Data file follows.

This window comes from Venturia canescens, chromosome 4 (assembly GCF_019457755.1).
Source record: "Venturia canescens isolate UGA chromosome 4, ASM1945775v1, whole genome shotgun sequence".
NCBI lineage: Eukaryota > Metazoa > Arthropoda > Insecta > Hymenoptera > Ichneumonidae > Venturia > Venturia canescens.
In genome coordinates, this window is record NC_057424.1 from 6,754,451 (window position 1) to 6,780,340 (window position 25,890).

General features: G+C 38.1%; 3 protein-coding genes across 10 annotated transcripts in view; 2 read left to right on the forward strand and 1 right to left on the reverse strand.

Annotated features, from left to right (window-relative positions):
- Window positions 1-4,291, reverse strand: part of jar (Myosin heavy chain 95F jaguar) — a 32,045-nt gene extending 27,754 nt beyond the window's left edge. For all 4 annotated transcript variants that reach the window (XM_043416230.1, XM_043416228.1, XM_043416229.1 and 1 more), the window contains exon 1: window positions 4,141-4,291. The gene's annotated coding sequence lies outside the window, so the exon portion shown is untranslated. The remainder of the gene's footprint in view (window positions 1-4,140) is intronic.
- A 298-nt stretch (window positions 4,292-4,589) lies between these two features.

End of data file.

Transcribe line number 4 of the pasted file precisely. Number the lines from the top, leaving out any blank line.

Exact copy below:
In genome coordinates, this window is record NC_057424.1 from 6,754,451 (window position 1) to 6,780,340 (window position 25,890).